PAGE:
Santosh PGI pouch: A new innovation in urinary diversion.

Kumar S, Devana SK, Sharma AP, Singh SK - Cent European J Urol (2015)

The completed Santosh PGI pouch with catheters and splints insitu and its pictoral depiction.
© Copyright Policy - open-access
Related In: Results  -  Collection

License
Show All Figures
getmorefigures.php?uid=PMC4526618&req=5

Figure 0011: The completed Santosh PGI pouch with catheters and splints insitu and its pictoral depiction.
Mentions: Midline infraumbilical incision was performed. Initially, radical cystoprostatectomy was done. After removal of the specimen, bilateral standard pelvic lymph node dissection was completed. The patient with exstrophy of the bladder underwent cystectomy only. A piece of 50-cm segment of the terminal ileum was isolated 15-20 cm proximal to the ileocecal junction (Figure 1A). Restoration of the ileal bowel continuity was done in an end to end fashion in two layers using an absorbable suture. The isolated ileal segment was thoroughly washed with saline and it was folded in the form of an ā€˜Sā€™ configuration (Figure 1B, 1C). Proximal end of the S loop was closed with absorbable 3-0 suture. On the antimesenteric border of the S loop three longitudinal incisions were performed of around 7 cm in length (Figure 2A, 2B). Posterior aspects of the three limbs of the S loop were sutured to one another to create the posterior wall of the pouch using a 2-0 vicryl suture (Figure 3A, 3B). The terminal 8 cm portion of the distal part of the S loop was used for creating the nipple valve. This nipple valve was constructed by intussuscepting the distal most ileal segment into the pouch (Figure 4). The nipple valve along with the adjoining pouch wall was demucosalized and both the apposed demucosalized walls were fixed with 2-0 vicryl interrupted sutures (Figure 5A, 5B). Again the constructed nipple valve was fixed outside the pouch to the surrounding ileal serosa using an interrupted 3-0 silk suture (Figure 6). The caliber of the catheterizable channel was reduced by plicating it with vicryl sutures (Figure 7A, 7B). For creating better continence the catheterizable channel was also wrapped by the pouch wall through a mesenteric window and fixed with a silk suture (Figure 8A, 8B). The uretero-pouch anastomosis was done using the serosal lined tunnel technique (Figure 9A, 9B). Two 8 Fr ureteric splints, a 16 Fr perstomal catheter and an 18 Fr transmural pouchostomy catheter were placed. The pouch was closed by approximating the proximal and distal limbs of the S loop anteriorly by using a 2-0 vicryl continuous suture. We named this pouch as the Santosh's PGI pouch (Figure 10A, 10B, 11). The catheterizable channel was brought out through the right rectus muscle via an oblique subfascial tunnel and was fixed to the rectus sheath. After pouch reconstruction, we confirmed the catheterization of the pouch on Table. The pouch integrity and continence was checked on Table with saline. The pouch was also fixed to the parietal wall inside the abdomen. The abdomen was closed in layers after placing a 24 Fr abdominal drain (Figure 12). A follow-up pouchogram was done after 3 weeks (Figure 13). Follow-up was done by performing a VBG (venous blood gas analysis), serum creatinine and ultrasound of the kidneys, if clinically indicated.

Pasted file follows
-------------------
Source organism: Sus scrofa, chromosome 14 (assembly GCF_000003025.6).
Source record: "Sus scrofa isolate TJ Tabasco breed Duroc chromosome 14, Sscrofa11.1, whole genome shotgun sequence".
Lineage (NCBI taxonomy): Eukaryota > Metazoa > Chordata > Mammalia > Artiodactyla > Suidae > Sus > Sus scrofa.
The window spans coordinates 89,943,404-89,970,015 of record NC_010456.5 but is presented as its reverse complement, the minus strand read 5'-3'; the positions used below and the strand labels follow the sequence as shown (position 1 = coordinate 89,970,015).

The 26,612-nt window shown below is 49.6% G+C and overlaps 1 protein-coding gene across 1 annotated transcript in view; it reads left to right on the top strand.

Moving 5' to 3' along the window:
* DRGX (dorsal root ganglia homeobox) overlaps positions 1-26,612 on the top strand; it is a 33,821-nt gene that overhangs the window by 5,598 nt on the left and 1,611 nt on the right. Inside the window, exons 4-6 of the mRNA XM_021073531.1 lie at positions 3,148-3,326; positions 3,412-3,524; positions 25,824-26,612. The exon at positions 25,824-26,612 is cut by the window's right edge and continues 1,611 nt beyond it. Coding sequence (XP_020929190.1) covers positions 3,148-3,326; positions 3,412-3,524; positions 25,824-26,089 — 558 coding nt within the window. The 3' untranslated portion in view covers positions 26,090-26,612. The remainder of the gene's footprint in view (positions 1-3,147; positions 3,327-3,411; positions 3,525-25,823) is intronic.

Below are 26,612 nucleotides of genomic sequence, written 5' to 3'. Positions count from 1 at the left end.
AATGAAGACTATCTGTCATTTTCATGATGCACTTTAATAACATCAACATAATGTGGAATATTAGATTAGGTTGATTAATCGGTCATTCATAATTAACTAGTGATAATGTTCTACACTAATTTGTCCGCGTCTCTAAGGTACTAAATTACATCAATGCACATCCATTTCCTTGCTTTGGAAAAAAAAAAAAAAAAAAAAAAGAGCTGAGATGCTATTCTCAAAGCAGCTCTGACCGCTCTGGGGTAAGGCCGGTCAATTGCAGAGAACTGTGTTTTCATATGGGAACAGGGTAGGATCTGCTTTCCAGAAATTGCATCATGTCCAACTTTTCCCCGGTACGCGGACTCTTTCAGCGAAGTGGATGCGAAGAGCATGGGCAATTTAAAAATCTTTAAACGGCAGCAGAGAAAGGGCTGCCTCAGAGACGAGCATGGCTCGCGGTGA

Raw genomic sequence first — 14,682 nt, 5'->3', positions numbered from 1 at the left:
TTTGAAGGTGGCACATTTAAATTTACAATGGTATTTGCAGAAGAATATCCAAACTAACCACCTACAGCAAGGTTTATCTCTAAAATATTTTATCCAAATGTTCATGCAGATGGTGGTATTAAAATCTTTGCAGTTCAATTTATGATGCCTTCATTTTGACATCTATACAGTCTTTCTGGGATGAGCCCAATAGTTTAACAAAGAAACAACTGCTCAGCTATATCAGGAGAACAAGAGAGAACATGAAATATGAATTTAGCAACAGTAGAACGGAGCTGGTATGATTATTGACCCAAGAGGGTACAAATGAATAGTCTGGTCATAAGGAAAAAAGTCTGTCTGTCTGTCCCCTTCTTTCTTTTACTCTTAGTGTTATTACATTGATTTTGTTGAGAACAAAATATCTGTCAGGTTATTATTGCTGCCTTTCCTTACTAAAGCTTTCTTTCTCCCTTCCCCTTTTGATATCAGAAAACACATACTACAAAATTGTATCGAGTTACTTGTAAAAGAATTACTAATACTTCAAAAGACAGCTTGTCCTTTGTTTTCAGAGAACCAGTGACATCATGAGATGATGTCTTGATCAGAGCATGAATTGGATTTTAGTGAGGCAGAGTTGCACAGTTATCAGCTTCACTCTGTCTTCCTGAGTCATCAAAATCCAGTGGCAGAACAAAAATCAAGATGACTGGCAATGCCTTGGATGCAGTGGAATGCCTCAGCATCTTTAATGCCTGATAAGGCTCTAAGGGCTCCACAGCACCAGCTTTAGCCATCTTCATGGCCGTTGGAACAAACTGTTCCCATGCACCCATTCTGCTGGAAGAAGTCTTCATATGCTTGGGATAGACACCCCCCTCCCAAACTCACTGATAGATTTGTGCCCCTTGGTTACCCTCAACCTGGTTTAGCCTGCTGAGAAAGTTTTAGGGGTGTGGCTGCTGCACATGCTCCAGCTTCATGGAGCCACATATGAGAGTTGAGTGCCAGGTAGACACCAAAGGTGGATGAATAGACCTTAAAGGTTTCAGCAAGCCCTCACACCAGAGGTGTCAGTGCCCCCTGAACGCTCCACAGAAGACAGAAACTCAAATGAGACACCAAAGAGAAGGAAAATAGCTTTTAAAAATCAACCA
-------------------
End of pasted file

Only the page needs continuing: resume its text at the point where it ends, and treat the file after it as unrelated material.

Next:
Bottom Line: No significant complications were noted in the pouch reconstruction.No ureteroileal anastomotic stricture or difficulty in catheterizing the pouch was seen.The Santosh PGI pouch, which is a type of CCD, is technically feasible, easy to reconstruct with acceptable continence and offers minimal morbidity.

View Article: PubMed Central - PubMed

Affiliation: Department of Urology, Post Graduate Institute of Medical Education and Research, Chandigarh, India.

ABSTRACT

Introduction: To know the feasibility and outcome of the Santosh PGI pouch as a new innovative technique of continent cutaneous diversion (CCD) following cystectomy.

Material and methods: Twelve patients (eleven with carcinoma of the bladder and one with an exstrophy of the bladder) underwent CCD using the Santosh PGI pouch after cystectomy. A 50-cm segment of terminal ileum was isolated 15-20 cm proximal to the ileocecal junction. The ileal segment was folded into the form of an 'S' configuration. On the antimesenteric border three longitudinal incisions were performed of about 7 cm in length. The terminal 8 cm portion of the distal part of the pouch was used for creating the intussuscepted nipple valve. Demucosalization of the interior of the nipple, fixing the nipple valve with the serosa of the pouch wall and wrapping of the catheterizable channel with a pouch wall for providing continence was done. The uretero-pouch anastomosis was done using the serosal lined tunnel technique. The catheterizable channel was brought out through the right rectus muscle.

Results: Median follow-up of the patients was 13.5 months. No significant complications were noted in the pouch reconstruction. Duration of the pouch reconstruction was around 75-110 min. Postoperatively, one patient had a UTI and another had paralytic ileus on the follow-up. All patients were doing regular CIC with acceptable continence of up to 400 ml. No ureteroileal anastomotic stricture or difficulty in catheterizing the pouch was seen.

Conclusions: The Santosh PGI pouch, which is a type of CCD, is technically feasible, easy to reconstruct with acceptable continence and offers minimal morbidity.

No MeSH data available.


Related in: MedlinePlus